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The town of Limantepe, sometimes spelled Liman Tepe, located on Turkey's western coast is the site of a prehistoric (Bronze Age) settlement that includes an ancient port dating from 2500 years located underwater offshore.[1] The area is situated in the urban zone of the coastal town of Urla near İzmir. In pre-classical antiquity and during the Hellenistic and Roman eras, it was a Greek town called Larisa.

The harbor settlement was inhabited starting from 6000 years ago and was equipped with a fortification wall partially submerged in the sea. The settlement changed significantly over time, and is one of the oldest known artificial harbors in the Aegean Sea.[2] The underwater find includes vessels and urns that are believed to have arrived at the port from Greece and maybe Cyprus via the Black Sea.[1]

The archaeological site was discovered by Ekrem Akurgal in 1950, and its exploration has been pursued on land and underwater since 1979 by an international team and many of the artifacts discovered are currently on display in İzmir Archaeology Museum. It is very close but separate from the site of Klazomenai, inhabited as of the Iron Age and which itself had changed location several times during its history in the same area between the mainland and Karantina Island across its coastline. Israeli archaeologists and divers including students from Haifa University have helped investigate.[1]

Cultural layers[edit]

Three important cultural layers apart from those of the classical period have been encountered at Limantepe up to the present, as well as evidence for the presence of Chalcolithic remains. The lowest layer belongs to the Early Bronze Age and dates from the 3rd millennium B.C. onwards. Three phases of this layer have been excavated so far and the number of phases is expected to increase as the excavations proceed.

Early Bronze Anatolian Trade Network[edit]

The ancient settlement of Kastri on Syros island belongs to the Kastri culture from the early Bronze Age in Greece, dating to the period ca. 2500–2200 BC.

This Kastri settlement, belonging to this period, shows numerous cultural connection with Limantepe. This was an intermediary in the trade that went from Limantepe towards the Cyclades.[3]

Kastri has a similar fortification system with horseshoe-shaped bastions as Limantepe.

The pottery assemblage from Kastri is also very similar to that found in Limantepe and elsewhere in Anatolia at the time. The depas vessels, the bell-shaped cups, and incised pyxides "are entirely Anatolian in character". The tin bronzes are also quite similar.[4]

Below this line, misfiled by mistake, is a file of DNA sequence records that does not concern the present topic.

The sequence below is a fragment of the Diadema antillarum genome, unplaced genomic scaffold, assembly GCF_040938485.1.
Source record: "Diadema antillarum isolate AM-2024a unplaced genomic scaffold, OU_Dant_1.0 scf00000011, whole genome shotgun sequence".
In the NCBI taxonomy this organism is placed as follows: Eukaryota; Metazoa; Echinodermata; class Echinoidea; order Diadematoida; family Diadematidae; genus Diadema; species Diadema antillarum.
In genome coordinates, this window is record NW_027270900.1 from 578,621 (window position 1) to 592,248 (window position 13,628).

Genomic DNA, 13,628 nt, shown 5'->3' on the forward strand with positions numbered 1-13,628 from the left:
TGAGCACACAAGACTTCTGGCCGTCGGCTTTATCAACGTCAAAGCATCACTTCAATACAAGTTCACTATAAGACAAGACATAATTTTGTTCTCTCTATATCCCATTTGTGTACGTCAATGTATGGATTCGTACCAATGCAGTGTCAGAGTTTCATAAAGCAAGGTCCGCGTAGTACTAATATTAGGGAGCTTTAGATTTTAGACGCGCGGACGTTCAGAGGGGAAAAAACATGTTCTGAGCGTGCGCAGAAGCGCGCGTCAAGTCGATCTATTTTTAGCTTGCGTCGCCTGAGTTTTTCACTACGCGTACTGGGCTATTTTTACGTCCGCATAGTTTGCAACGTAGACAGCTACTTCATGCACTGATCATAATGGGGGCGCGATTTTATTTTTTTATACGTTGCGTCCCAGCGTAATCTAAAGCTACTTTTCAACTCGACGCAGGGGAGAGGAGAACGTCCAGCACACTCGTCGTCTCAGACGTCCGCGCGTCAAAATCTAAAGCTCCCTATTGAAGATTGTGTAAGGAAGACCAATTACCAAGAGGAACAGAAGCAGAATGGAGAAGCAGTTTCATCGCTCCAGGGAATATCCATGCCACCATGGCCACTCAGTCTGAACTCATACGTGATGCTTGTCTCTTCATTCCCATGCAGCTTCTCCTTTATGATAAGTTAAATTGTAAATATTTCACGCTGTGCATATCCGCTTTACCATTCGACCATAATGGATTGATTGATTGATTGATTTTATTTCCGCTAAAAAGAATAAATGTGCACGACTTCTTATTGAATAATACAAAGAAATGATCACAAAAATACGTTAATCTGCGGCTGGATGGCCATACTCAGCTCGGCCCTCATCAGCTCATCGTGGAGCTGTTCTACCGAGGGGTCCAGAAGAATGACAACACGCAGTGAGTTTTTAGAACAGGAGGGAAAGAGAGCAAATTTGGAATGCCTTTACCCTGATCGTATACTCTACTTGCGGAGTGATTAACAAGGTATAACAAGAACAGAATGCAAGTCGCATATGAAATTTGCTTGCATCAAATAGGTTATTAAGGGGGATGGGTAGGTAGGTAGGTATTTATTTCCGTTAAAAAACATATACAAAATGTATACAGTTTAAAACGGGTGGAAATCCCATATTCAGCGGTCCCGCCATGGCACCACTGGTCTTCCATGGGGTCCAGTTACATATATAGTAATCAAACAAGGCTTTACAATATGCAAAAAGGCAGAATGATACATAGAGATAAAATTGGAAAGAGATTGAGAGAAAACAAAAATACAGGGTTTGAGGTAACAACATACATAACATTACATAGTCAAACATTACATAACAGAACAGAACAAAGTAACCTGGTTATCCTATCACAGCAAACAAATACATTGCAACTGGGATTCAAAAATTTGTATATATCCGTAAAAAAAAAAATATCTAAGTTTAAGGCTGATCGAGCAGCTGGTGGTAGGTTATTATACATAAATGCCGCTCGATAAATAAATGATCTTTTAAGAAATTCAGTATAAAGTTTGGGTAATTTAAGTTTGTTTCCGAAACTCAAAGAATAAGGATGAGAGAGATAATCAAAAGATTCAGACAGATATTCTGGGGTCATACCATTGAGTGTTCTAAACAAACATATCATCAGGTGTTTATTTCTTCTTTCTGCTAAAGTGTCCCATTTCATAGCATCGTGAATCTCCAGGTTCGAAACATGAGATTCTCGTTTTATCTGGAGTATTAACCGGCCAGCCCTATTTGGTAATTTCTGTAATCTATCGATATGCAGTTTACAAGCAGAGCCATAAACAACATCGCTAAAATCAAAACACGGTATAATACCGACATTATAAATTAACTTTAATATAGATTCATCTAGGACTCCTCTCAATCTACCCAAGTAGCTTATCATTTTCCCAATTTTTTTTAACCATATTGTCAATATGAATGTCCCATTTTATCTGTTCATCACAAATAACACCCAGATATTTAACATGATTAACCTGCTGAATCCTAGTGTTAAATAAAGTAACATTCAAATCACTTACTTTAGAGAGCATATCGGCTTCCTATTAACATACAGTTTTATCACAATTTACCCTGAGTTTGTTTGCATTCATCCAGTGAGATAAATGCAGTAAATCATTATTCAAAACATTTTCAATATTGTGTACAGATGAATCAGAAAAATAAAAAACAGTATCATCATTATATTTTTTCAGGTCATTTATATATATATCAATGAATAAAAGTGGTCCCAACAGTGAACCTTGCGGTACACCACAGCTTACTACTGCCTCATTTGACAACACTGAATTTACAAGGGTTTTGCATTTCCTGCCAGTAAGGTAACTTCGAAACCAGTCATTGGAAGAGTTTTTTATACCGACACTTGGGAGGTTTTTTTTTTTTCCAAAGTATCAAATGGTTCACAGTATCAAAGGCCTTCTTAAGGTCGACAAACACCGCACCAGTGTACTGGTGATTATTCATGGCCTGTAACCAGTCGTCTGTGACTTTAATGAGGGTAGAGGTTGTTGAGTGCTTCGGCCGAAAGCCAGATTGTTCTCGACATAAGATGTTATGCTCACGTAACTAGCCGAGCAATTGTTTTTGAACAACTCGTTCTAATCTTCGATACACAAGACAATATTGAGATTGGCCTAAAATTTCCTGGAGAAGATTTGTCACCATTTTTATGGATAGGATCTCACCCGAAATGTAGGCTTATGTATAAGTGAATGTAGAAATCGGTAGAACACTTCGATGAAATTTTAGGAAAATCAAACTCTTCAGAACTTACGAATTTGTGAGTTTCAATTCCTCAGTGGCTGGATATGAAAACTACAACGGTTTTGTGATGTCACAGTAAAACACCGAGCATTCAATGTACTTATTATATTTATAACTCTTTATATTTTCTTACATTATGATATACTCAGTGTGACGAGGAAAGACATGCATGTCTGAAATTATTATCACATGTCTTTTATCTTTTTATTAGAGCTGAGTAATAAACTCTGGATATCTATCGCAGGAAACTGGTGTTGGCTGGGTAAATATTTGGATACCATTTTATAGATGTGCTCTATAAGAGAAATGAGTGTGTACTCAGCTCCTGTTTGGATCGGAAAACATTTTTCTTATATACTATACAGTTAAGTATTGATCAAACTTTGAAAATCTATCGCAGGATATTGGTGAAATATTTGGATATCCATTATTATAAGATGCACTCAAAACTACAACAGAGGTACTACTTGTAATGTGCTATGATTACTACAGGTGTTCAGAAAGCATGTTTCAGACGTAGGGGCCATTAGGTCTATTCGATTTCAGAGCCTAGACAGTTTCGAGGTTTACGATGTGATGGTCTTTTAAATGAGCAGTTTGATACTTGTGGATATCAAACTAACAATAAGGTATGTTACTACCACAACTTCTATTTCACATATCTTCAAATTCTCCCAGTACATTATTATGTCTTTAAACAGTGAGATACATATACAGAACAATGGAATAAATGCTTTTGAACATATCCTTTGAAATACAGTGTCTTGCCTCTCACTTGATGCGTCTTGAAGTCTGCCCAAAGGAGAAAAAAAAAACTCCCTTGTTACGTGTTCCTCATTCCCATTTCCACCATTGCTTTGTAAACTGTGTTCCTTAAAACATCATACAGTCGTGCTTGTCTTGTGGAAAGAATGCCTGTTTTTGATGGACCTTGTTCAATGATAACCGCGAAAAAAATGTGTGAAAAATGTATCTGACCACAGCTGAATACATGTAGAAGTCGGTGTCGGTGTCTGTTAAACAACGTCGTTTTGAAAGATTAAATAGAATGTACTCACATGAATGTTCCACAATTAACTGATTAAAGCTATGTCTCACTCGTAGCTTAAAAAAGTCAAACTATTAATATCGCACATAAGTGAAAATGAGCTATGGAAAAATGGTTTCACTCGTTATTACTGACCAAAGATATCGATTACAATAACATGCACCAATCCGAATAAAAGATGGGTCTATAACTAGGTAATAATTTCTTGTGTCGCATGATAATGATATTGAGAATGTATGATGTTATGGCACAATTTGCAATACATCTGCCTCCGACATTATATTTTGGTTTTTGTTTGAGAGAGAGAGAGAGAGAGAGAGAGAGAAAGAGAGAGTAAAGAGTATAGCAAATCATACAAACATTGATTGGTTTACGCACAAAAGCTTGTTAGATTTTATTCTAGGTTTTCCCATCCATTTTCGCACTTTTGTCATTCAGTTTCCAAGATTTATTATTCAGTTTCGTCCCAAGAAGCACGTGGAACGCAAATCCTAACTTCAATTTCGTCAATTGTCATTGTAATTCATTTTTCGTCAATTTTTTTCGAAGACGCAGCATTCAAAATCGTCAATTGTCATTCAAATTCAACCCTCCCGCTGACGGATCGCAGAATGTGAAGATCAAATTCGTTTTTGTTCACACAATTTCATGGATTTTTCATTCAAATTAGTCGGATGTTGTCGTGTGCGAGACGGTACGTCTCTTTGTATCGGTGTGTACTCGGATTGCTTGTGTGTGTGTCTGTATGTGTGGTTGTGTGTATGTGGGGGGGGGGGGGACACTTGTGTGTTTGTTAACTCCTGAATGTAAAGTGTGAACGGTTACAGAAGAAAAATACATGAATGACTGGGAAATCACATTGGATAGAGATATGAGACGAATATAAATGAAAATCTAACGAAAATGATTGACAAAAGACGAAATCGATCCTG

This trade network went through the whole of Anatolia, as well as Thrace, and towards the Mesopotamia.

Evidence from this early period in Limantepe also indicates cultural ties with the nearby prehistoric sites of Tepekule, Bayraklı within the city of İzmir (which was later to form the core of "Old Smyrna") and with Panaztepe site at the mouth of the River Gediz (later Hermus during the Classical Age). Also there are clear connections with Cyprus.[5]

Middle Bronze Age[edit]

Some of these cultural ties continued also in the Middle Bronze Age.

The second cultural layer of Limantepe consists of five phases that belong to the Middle Bronze Age and which dates from the first half of the 2nd millennium B.C. onwards.

The third layer belongs to the Late Bronze Age and covers the time period from the 14th to the 13th century B.C., roughly contemporary with the Trojan War. Some of the artifacts discovered from this period reflect a cultural proximity with the Mycenean culture.

Consequently, along with remains from the Classical Age in Klazomenai, Limantepe reflects a history of 4000 years. It is argued that this could make Limantepe the oldest, as well as the longest inhabited center of the Aegean coast of Anatolia. One of the most important finds at the site was made in 2007 when a wooden merchant ship anchor dating from the 7th century B.C. and which is likely to be the oldest ever found, was discovered wedged in the sea ground during the underwater explorations of Limantepe.[1][6]


  1. ^ a b c d Ancient town beneath the sea July 17, 2009 Worldfocus
  2. ^ Joe I. Boyce (2006). "Marine geophysical mapping of Bronze Age harbor structures, Limantepe, Turkey". School of Geography and Earth Sciences, McMaster University. Archived from Presentation summary: the original on 2008-10-10. Retrieved 2008-12-20. {{cite web}}: Check |url= value (help)
  3. ^ Vasif Sahoglu (2005), THE ANATOLIAN TRADE NETWORK AND THE IZMIR REGION DURING THE EARLY BRONZE AGE. Oxford Journal of Archaeology 24(4):339-361, p.352
  4. ^ Vasif Sahoglu (2005), THE ANATOLIAN TRADE NETWORK AND THE IZMIR REGION DURING THE EARLY BRONZE AGE. Oxford Journal of Archaeology 24(4):339-361, p.352
  5. ^ Edgar Peltenburg (2007). "East Mediterranean interactions in the 3rd millemium BC". School of History, Classics and Archaeology, University of Edinburgh.
  6. ^ "Wooden anchor could be oldest found". Discovery Channel. 2007-05-17. Archived from News article: the original on 2008-12-06. {{cite web}}: Check |url= value (help)


Sources for introductory information[edit]

Coordinates: 38°21′48″N 26°46′33″E / 38.36333°N 26.77583°E / 38.36333; 26.77583